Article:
By Karl Friday
The samurai exercise a powerful hold on popular imaginations, both in and out of Japan, rivaling cherry blossoms, geisha, and Sony as Japanese cultural icons. Emerging during the early part of the Heian period (794–1185), these warriors— known as bushi, tsuwamono, musha, mononofu, and other names at various times in their history—dominated the political and economic landscape by the early 1200s, and ruled outright from the late fourteenth to the late nineteenth century. Their story is, therefore, central to the history of premodern and early modern Japan, and has become the subject of dozens of popular and scholarly books. It also inspires a veritable Mt. Fuji of misperceptions and misinformation— a karate instructor in Japan once told me of a New Zealand man who came to live and train with him, and who was absolutely convinced that samurai were still living on some sort of reservation on the back side of a nearby mountain!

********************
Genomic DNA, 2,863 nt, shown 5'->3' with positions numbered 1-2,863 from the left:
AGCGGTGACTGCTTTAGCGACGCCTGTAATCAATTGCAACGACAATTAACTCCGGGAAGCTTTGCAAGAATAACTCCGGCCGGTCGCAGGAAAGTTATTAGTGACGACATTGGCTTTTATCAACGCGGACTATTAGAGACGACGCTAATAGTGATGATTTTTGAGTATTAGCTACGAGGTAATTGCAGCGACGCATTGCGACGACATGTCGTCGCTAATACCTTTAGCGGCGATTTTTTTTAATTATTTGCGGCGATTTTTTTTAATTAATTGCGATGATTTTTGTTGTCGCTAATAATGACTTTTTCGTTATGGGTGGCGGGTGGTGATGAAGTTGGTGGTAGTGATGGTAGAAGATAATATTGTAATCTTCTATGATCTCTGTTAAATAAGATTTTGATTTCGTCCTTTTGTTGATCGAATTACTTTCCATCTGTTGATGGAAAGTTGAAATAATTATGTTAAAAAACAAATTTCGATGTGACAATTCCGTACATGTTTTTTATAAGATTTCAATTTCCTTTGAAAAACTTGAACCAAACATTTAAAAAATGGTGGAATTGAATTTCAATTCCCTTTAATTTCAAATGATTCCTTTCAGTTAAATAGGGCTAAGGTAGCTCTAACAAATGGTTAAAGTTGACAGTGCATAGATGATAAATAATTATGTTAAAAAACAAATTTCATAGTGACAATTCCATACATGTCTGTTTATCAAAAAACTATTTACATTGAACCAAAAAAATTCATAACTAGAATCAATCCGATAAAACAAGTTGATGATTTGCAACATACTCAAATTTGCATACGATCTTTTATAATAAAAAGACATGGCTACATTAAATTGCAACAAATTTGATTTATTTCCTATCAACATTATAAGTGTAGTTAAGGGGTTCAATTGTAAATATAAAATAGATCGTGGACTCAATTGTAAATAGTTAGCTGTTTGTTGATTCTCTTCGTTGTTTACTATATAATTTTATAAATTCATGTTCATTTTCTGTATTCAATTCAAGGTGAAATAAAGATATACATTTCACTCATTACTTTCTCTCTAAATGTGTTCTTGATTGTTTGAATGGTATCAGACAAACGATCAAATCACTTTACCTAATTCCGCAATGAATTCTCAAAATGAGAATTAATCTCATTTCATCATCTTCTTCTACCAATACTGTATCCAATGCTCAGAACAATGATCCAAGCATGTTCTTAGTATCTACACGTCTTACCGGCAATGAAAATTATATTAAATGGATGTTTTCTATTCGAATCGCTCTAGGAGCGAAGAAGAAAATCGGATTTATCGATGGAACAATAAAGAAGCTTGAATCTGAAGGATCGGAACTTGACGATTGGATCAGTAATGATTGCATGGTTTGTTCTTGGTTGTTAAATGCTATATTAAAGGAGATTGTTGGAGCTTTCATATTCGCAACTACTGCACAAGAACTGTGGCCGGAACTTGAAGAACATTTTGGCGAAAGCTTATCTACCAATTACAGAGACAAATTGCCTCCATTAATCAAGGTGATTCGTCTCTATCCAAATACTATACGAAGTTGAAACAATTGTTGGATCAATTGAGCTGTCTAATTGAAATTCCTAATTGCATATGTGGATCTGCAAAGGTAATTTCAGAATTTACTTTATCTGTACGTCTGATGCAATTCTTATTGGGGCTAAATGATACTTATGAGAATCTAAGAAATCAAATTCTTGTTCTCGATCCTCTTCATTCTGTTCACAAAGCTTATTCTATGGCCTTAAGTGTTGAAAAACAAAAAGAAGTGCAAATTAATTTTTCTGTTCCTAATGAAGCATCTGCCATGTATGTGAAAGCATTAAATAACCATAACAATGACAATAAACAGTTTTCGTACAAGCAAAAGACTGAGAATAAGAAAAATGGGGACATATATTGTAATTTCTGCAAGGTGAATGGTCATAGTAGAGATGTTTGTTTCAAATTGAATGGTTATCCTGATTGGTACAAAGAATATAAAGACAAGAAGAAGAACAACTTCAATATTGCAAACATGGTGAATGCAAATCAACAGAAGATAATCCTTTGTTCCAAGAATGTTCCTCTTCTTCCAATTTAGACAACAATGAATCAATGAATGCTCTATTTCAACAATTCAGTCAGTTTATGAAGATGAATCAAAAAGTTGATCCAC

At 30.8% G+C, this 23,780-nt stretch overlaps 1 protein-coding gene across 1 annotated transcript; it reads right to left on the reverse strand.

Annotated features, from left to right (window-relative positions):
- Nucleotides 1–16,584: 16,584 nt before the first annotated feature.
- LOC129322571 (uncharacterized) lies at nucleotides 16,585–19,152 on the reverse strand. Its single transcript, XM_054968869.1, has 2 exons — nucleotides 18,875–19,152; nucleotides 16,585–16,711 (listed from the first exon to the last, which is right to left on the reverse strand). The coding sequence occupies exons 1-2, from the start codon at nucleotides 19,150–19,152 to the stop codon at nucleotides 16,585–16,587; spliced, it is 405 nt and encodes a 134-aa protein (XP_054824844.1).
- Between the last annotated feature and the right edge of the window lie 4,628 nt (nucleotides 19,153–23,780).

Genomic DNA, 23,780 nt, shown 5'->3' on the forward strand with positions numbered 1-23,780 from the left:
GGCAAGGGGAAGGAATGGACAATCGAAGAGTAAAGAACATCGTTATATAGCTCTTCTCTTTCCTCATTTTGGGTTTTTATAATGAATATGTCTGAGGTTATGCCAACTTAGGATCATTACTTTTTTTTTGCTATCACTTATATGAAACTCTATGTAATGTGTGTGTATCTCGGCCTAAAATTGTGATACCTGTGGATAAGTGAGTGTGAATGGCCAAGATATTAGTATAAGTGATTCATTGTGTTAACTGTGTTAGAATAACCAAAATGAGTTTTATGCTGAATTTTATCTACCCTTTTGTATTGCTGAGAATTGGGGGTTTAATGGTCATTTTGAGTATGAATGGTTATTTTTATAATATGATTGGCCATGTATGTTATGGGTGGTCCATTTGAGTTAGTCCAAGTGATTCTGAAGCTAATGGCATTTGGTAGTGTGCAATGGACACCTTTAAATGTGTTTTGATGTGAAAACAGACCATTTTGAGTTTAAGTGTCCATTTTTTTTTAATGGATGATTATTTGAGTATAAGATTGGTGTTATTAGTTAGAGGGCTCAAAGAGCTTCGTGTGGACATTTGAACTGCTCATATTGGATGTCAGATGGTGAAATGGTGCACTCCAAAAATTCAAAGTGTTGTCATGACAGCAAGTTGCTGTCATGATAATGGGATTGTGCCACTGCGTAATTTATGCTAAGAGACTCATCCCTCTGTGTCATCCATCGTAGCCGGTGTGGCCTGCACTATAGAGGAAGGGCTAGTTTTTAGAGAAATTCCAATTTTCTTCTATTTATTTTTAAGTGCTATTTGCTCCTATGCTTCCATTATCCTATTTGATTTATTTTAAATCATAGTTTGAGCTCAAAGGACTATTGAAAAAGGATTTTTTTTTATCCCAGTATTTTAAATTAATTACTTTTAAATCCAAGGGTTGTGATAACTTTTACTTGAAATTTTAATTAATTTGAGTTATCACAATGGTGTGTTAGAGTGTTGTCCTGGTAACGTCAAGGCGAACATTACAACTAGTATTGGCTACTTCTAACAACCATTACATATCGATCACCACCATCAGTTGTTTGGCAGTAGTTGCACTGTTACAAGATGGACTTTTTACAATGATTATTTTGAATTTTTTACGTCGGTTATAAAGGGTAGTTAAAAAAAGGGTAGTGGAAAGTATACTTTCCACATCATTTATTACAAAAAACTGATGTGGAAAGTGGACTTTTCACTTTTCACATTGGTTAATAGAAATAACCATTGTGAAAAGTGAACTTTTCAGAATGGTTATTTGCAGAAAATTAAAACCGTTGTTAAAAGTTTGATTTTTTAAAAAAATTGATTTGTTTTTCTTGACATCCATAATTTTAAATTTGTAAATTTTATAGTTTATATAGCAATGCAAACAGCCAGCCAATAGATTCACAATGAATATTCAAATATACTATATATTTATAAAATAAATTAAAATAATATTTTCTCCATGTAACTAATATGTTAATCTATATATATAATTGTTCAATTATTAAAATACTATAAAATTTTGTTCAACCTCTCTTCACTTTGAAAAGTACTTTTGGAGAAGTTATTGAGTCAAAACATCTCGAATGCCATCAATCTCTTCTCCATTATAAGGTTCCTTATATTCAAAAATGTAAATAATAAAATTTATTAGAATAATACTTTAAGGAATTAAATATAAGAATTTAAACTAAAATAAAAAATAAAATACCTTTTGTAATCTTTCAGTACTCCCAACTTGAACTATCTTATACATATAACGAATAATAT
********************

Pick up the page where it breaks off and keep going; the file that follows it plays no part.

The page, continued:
Until a generation ago, scholars pondering the samurai were all-too-readily seduced by perceptions of an essential similarity between conditions in medieval Japan and those of northwestern Europe. Samurai and daimy¬ (the regional military lords who emerged during Japan’s late medieval age) were equated with knights and barons; and theories on the origins and evolution of the samurai were heavily colored by conceptions of how the knights and their lords had come to be. Such comparisons and reasoning by analogy can be found in the descriptive essays of the first Jesuits in Japan, continued in the writings of nineteenth-century Western visitors to the islands, and were reified by succeeding generations of historians—to the point at which assertions like, “there are only two fully proven cases of feudalism, those of Western Europe and of Japan,” or “almost every feature of Japanese feudal development duplicated what had happened in Northern France,” could pass virtually unchallenged.1